Asymmetric Dialogue

US Evaluates New Intel Technology for the 'Tactical Edge of Combat'

Summary The Army is evaluating a series of emerging intelligence analysis technologies intended to integrate and organize a range of input sources to include drone videos, satellite imagery, enemy movement information, terrain data and crucial elements of battle planning.

The Army is evaluating a series of emerging intelligence analysis technologies intended to integrate and organize a range of input sources to include drone videos, satellite imagery, enemy movement information, terrain data and crucial elements of battle planning.


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Part of the initiative is aimed at leveraging the most advanced computer processing speeds, data analysis and technologies designed to synthesize information from otherwise disparate nodes. Bringing this to fruition, Army developers explained, requires extensive exploration of cutting-edge commercial technologies which can quickly be applied to military systems.


One system being evaluated, Raytheon’s FoxTen, uses commercially-developed software to collect and organize data from sources such as human intelligence (HUMINT), signals intelligence (SIGINT), cybersecurity oriented data, terrain and battlespace data and other fast-changing combat-relevant information.


“The Army uses it as an intel exploitation technology to pull down data for their area of responsibility. They also use it to evaluate enemy force structure such as maps, areas of egress or front end battle planning,” Todd Probert, Vice President of Mission Support, Raytheon, told Warrior in an interview.


FoxTen, Probert explained, can be interpreted as a new generation of user-friendly, adaptable commercial technologies designed to function as an upgraded iteration of the Army’s Distributed Common Ground System. DCGS, also an intelligence database with origins as far back as 20 years, is engineered to draw data from as many as 500 different sources. However, DCGS has had some developmental problems and been the subject of some criticism from military customers, analysts and industry developers.


“It is an intel platform for the edge,” Probert explained. “It integrates a couple hundred different sources of intelligence straight off the web.”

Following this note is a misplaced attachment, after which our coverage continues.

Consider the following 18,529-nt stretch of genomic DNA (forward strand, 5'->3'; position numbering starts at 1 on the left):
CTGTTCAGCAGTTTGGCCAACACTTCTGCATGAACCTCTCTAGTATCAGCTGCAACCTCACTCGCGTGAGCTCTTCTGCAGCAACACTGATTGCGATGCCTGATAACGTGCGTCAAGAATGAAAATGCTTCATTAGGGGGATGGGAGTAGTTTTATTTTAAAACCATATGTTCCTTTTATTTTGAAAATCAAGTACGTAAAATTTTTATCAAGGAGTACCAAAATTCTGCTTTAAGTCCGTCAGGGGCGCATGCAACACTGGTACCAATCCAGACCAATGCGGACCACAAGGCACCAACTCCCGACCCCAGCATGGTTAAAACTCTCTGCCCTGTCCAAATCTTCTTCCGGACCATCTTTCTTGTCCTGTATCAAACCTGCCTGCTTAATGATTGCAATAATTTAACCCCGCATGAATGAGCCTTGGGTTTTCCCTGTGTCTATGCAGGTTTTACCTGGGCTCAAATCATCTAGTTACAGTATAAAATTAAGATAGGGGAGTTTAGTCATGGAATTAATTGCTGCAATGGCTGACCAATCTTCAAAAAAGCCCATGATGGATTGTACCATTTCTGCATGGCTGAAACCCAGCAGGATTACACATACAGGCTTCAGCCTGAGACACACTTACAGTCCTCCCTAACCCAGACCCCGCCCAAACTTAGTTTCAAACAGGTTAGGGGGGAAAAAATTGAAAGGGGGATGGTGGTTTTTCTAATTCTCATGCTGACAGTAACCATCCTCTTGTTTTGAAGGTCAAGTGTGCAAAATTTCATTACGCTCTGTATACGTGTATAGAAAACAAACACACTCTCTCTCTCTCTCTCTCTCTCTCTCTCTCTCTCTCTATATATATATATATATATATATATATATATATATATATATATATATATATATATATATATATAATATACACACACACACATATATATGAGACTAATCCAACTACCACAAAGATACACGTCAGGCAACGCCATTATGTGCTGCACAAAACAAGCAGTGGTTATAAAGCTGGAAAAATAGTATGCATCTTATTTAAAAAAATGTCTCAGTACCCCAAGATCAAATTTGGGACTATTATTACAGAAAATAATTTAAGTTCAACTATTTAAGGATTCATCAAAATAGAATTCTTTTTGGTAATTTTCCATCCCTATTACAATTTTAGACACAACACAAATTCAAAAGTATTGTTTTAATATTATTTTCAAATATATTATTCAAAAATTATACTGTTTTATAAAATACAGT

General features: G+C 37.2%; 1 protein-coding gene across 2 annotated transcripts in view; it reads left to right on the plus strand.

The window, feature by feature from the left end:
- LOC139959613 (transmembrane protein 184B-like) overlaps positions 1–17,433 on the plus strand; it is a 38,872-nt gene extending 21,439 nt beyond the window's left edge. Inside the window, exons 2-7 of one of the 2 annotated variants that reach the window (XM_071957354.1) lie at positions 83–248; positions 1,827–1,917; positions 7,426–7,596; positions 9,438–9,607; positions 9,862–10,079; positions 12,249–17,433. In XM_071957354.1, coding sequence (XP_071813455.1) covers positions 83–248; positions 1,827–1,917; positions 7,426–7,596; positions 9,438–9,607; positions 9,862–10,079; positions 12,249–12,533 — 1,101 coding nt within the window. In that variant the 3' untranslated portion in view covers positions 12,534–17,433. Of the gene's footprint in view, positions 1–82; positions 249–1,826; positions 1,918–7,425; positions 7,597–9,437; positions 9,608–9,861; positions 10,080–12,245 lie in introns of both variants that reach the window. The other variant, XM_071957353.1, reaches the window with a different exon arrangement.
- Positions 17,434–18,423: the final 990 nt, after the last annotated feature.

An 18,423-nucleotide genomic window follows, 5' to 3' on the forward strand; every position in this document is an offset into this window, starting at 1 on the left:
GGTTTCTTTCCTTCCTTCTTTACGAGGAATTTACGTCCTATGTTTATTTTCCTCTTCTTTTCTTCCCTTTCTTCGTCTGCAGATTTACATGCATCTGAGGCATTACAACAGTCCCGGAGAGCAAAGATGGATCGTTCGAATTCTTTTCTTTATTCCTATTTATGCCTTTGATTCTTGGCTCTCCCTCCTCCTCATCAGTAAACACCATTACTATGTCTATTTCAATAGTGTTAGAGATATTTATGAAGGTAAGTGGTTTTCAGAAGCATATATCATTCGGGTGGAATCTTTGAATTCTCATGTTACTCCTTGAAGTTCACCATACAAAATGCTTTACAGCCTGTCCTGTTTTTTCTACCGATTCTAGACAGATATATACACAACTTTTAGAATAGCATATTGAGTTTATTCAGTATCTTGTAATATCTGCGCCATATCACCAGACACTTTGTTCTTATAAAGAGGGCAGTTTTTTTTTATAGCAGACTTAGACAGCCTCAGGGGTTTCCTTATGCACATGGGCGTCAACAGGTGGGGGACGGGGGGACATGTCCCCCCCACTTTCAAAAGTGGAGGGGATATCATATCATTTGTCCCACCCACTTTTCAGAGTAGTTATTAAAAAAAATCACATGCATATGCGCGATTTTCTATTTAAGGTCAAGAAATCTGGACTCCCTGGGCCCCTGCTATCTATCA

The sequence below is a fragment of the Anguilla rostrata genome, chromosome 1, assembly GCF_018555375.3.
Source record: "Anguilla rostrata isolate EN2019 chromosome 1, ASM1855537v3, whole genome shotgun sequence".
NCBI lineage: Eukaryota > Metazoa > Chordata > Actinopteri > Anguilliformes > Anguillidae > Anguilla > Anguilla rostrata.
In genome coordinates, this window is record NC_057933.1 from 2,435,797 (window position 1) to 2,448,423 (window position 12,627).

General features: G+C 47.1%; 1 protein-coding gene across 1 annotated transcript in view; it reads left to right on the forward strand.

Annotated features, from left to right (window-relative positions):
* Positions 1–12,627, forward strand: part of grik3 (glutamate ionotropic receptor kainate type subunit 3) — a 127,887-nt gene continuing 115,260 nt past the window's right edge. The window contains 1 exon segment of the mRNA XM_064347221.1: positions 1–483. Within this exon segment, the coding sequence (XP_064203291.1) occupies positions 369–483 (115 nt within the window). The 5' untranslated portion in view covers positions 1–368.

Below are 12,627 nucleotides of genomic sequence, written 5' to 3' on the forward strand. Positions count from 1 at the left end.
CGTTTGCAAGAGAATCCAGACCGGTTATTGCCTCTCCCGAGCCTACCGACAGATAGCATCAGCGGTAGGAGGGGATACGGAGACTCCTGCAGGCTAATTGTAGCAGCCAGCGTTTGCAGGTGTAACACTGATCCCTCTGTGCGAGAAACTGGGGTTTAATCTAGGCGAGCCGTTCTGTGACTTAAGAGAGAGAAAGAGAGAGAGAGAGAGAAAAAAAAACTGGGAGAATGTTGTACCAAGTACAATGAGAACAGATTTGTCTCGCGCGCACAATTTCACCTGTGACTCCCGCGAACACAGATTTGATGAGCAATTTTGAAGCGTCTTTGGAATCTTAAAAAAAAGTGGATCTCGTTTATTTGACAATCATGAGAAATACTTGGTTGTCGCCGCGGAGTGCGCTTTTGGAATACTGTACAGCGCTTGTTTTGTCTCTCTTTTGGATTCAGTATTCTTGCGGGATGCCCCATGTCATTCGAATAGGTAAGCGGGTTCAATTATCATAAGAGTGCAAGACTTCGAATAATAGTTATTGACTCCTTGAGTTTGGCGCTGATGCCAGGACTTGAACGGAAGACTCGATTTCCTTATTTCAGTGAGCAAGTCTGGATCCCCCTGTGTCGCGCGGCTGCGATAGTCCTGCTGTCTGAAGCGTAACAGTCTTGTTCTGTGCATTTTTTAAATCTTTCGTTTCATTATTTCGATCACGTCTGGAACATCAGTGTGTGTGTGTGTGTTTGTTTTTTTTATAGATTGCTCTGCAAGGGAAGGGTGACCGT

The pace of technical change and the rapid introduction of threatening new areas of warfare such as cyber and electronic warfare, are part of what is driving the Army to seek fast-emerging new intel database systems. As part of this push, the Army is integrating cyber and EW units together and doubling its force of electromagnetic warfare specialists.


“We are standing-up a cyber-electromagnetic activity staff, doubling the force, doubling the amount of training and increasing our tactical ability,” Brig. Gen Jennifer Buckner, head of Army Cyber Command, said recently at the Association of the United States Army Annual Symposium.


Warrior talked to the Army’s Program Manager for Electronic Warfare, Col. Kevin Finch, who said processing intelligence from multiple domains simultaneously is a much-needed way to address modern threats.


“The Merging cyber, EW and SIGINT brings a new generation of warfare advantages by, among other things, enabling forces armed with EW weapons to produce a narrower, much more targeted signal. The idea is to leverage the technology we are using today and put cyber and SIGINT on the same platforms,” Finch told Warrior.


Torres Advanced Enterprise Solutions is another a private firm focused on cybersecurity and intelligence-oriented training of US military personnel. Torres CEO Jerry Torres said there is a pressing need for these kinds of integrated systems.


“There are so many sources of information and methods of receiving data, that it is hard for a single individual to analyze the in real time,” Torres said. “We need to protect US assets, bases and embassies abroad, so we need to look for things that could be targeting US personnel around the globe.”


Osborn previously served at the Pentagon as a Highly Qualified Expert with the Office of the Assistant Secretary of the Army - Acquisition, Logistics & Technology. Osborn was also an anchor and on-air military analyst for national networks.

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